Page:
COVID-19 vaccine required for student-athletes, athletic staff, and volunteers

The Hawaii State Department of Education (HIDOE) announced that all student-athletes, athletic staff, and volunteers must be fully vaccinated to participate in school-sanctioned athletic events during the 2021-22 school year. 

In response, the department also delayed this year’s fall athletic season, giving students and adults the opportunity to get vaccinated before the deadline, Sept. 24, 2021. Fall sports resumed Sept. 27. 

Participants may request religious or medical exemption from the COVID-19 vaccine with the proper documents present. In event the exemption is approved, participants are required to take two COVID-19 tests weekly.

This school year, Waipahu High School’s athletic department saw a decrease in student athletes.

Waipahu High School Athletic Director Stacie Nii says, “I think now with the vaccination, you have a lot of students that are choosing not to get vaccinated, which is their choice. Not getting vaccinated now puts them in a little different predicament where they have to apply for a waiver, get approved, and get tested twice a week.”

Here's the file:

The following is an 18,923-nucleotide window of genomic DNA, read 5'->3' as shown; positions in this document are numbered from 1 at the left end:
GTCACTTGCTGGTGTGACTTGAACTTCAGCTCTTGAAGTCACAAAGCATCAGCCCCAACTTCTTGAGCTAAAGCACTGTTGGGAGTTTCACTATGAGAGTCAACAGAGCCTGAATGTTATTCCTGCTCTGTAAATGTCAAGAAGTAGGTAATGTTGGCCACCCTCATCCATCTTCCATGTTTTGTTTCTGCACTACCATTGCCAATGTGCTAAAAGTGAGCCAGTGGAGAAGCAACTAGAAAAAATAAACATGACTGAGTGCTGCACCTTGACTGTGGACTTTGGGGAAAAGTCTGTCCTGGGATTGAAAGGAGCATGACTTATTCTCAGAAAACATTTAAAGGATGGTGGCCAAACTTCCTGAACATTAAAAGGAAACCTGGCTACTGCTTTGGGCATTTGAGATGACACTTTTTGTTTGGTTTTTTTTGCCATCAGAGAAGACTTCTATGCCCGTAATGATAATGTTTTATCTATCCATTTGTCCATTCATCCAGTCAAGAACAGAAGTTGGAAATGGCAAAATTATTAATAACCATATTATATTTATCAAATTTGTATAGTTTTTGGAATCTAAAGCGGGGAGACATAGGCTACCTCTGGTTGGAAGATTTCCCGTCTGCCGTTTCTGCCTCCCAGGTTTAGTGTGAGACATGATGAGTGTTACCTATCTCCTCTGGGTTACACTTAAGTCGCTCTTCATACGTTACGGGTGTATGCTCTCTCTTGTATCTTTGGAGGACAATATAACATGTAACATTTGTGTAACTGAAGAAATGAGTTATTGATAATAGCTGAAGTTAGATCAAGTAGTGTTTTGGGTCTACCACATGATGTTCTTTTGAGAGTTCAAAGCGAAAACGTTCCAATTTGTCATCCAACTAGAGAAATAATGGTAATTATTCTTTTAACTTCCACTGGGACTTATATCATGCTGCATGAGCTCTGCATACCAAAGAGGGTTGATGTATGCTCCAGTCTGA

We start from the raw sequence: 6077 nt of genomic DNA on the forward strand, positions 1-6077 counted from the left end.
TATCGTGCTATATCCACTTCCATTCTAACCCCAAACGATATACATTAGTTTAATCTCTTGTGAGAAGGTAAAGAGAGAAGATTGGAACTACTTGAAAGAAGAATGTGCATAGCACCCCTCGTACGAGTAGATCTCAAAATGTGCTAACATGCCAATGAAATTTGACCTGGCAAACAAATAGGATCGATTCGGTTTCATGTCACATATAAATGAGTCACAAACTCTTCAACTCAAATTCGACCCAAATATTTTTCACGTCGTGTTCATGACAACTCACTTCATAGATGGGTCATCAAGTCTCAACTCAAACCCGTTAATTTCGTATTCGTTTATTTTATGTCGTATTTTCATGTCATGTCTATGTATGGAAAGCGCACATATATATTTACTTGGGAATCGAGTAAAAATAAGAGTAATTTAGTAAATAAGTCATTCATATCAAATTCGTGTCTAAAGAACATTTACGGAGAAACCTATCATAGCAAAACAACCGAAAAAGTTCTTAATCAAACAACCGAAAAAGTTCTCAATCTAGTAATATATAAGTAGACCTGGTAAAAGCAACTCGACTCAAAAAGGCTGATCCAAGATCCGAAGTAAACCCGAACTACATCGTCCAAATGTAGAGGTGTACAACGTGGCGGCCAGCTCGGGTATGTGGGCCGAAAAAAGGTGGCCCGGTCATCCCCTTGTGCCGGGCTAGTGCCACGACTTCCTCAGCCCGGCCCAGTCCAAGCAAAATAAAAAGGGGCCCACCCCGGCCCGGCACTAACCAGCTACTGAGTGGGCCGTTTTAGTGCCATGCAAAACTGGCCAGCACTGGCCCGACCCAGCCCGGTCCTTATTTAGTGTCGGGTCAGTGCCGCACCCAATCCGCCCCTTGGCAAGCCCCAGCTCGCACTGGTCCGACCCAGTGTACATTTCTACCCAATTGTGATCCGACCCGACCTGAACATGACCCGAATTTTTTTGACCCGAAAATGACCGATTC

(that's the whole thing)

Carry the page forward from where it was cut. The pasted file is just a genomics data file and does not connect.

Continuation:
Timing presented a problem for some potential student-athletes. “I was going to play softball, but I didn’t take my vaccination by the time they said they had tryouts,” says Meleisha Ramento-Pacariem (’22). COVID mandates related to travel, rather than athletics, ultimately pushed Rament0-Pacariem to get vaccinated in order to easily visit family members on the mainland.

Other potential student-athletes deferred to their parents’ concerns. Leimomi Velles-Lumoya (’22) says, “I was going to take wrestling, but my mom didn’t want me to,” due to the close contact involved in the sport and the risk of contracting COVID even while vaccinated. “I still wanted to do wrestling, but I’ll go along with what she says.”

Cheerleader Kate Marianne Rebollo (‘24) says that while some students may feel that the requirement is unfair, it is “also good because it can prevent the spread of COVID-19, and [we are able to] play safe.”

While it is uncertain whether this regulation will continue into future school years, Nii says, “I think it will be here for years to come.”